ordem, sempre foram frequentes em administrações anteriores,
só não tiveram tanta visibilidade como têm agora.

Muitos dos escândalos que se creditam à administração Lula
começaram no governo anterior, como o escândalo dos
sanguessugas - cujo teor de gravidade pode ser medido pelo
valor atribuído ao dossiê que o denuncia - e a fabulosa
aventura do Marcos Valério.

Agora tudo se denuncia, tudo se apura, ainda que tudo vá ficar
por isso mesmo, mas vejam um detalhe: a turminha do Lula, meus
amigos, é descartável! Eles são ladrõezinhos de m. dos quais o
país pode se livrar com um peteleco. Vai ser fácil ficar livre
deles.

O que nós nunca conseguiremos é livrarmo-nos da oligarquia
brasileira, dos bornhauses da vida, dos jereissatis, dos ACMs,
dos ricos paulistas que já tiveram a coragem de confessar:
"Somos todos corruptos!"

É essa gente que herdou as capitanias hereditárias e que está
montada no povo desde que os portugueses chegaram aqui. É essa
gente que construiu a parte indecente da história do nosso
país. É essa gente que fala em ética, mas acha que aceitar
voto de qualquer um é correto.

É essa gente farisaica que pensa que é melhor do que o povo do
Lula. Mas, não é. Temos que dar mais uma chance a este
segmento da sociedade que chegou ao poder com o Lula.

Eles estão sendo minados o tempo todo, mas, pelo menos, são
outra gente. Não quero de volta os hipócritas da paulicéia
desvairada. Prefiro o messianismo sertanejo do Lula.
--
____________________________

Wednesday, October 11, 2006

Olbermann on the Murder of Habeus Corpus

"Inappropriate nature" (Brazilian video) by Latuff

Latuff

My video "Similarities" has been rejected by YouTube (just bought by Google) due to its inappropriate nature. Perhaps for YouTube/Google is inappropriate any comparison between Nazi troops in Europe and U.S. troops in Iraq. Anyway, we're in Internet, where we can always dodge the censorship (at least until now). So, you can check the video in the following links:
http://www.yourfilehost.com/media.php?cat=video&file=Similarities.wmv
http://www.indybay.org/newsitems/2006/10/11/18319539.php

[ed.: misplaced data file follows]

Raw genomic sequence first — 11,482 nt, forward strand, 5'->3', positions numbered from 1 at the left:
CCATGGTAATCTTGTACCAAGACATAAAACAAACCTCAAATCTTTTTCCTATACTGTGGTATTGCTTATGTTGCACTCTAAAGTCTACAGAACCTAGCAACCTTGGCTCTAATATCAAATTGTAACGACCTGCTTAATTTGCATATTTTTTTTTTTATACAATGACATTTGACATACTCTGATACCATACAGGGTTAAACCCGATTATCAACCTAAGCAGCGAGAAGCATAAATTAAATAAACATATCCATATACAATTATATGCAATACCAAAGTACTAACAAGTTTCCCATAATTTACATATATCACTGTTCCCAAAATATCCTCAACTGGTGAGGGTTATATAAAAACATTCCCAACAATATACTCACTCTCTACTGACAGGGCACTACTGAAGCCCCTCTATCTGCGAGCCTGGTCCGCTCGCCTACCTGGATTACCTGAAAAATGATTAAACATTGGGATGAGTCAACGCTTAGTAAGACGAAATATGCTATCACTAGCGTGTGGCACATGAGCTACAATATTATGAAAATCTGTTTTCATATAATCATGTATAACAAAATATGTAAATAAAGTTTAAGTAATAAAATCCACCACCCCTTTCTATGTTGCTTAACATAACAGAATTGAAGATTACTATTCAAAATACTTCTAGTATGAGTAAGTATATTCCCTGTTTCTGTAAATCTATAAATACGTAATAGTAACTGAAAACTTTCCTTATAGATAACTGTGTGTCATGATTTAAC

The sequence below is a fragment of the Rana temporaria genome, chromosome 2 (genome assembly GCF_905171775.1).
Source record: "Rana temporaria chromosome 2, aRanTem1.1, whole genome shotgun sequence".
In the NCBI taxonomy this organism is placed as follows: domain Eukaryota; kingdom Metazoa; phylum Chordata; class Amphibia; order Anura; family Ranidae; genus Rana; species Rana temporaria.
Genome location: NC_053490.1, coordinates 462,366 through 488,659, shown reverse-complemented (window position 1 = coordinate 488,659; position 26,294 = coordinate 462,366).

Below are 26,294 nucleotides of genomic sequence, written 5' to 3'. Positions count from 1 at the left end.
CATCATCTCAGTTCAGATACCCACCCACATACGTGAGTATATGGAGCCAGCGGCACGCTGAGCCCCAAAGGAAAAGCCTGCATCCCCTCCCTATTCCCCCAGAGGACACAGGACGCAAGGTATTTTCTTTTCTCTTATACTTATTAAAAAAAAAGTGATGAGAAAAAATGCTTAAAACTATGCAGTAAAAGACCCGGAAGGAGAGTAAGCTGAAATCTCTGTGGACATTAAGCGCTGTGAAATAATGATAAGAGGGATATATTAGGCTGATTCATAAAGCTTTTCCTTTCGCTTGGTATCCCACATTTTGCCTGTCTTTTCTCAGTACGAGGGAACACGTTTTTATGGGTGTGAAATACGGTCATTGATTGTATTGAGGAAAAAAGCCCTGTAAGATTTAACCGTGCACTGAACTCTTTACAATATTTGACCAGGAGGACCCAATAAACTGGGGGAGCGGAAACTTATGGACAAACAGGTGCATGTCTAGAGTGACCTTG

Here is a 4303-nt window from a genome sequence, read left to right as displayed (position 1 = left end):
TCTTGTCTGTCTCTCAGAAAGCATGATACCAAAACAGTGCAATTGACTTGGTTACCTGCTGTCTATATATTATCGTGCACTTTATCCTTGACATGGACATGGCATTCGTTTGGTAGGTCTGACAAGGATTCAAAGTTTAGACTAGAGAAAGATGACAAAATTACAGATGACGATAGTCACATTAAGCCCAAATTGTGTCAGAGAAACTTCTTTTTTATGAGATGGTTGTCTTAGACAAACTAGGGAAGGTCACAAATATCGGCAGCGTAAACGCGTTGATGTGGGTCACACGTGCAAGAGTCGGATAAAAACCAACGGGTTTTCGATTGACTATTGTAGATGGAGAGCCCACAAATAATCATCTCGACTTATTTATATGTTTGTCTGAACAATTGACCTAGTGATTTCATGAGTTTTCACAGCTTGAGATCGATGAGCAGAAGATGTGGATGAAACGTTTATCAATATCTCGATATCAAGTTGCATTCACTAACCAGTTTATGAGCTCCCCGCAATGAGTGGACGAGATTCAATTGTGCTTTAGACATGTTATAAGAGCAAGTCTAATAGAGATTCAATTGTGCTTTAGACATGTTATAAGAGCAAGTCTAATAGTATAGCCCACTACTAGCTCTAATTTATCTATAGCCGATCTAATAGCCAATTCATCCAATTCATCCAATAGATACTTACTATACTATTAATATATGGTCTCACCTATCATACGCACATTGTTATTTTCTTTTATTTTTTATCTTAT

Study Claims Iraq's 'Excess' Death Toll Has Reached 655,000

A survey team made up of Iraqi physicians and epidemiologists from Johns Hopkins University has determined that the US invasion of Iraq caused the deaths of roughly 655,000 people. The estimate is more than 20 times higher than one Bush gave in December, but the researchers feel they have substantial evidence to back the claim.

By David Brown

A team of American and Iraqi epidemiologists estimates that 655,000 more people have died in Iraq since coalition forces arrived in March 2003 than would have died if the invasion had not occurred.

The estimate, produced by interviewing residents during a random sampling of households throughout the country, is far higher than ones produced by other groups, including Iraq's government.

It is more than 20 times the estimate of 30,000 civilian deaths that President Bush gave in a speech in December. It is more than 10 times the estimate of roughly 50,000 civilian deaths made by the British-based Iraq Body Count research group.

The surveyors said they found a steady increase in mortality since the invasion, with a steeper rise in the last year that appears to reflect a worsening of violence as reported by the U.S. military, the news media and civilian groups. In the year ending in June, the team calculated Iraq's mortality rate to be roughly four times what it was the year before the war.

Of the total 655,000 estimated "excess deaths," 601,000 resulted from violence and the rest from disease and other causes, according to the study. This is about 500 unexpected violent deaths per day throughout the country.

The survey was done by Iraqi physicians and overseen by epidemiologists at Johns Hopkins University's Bloomberg School of Public Health. The findings are being published online today by the British medical journal the Lancet.

The same group in 2004 published an estimate of roughly 100,000 deaths in the first 18 months after the invasion. That figure was much higher than expected, and was controversial. The new study estimates that about 500,000 more Iraqis, both civilian and military, have died since then -- a finding likely to be equally controversial.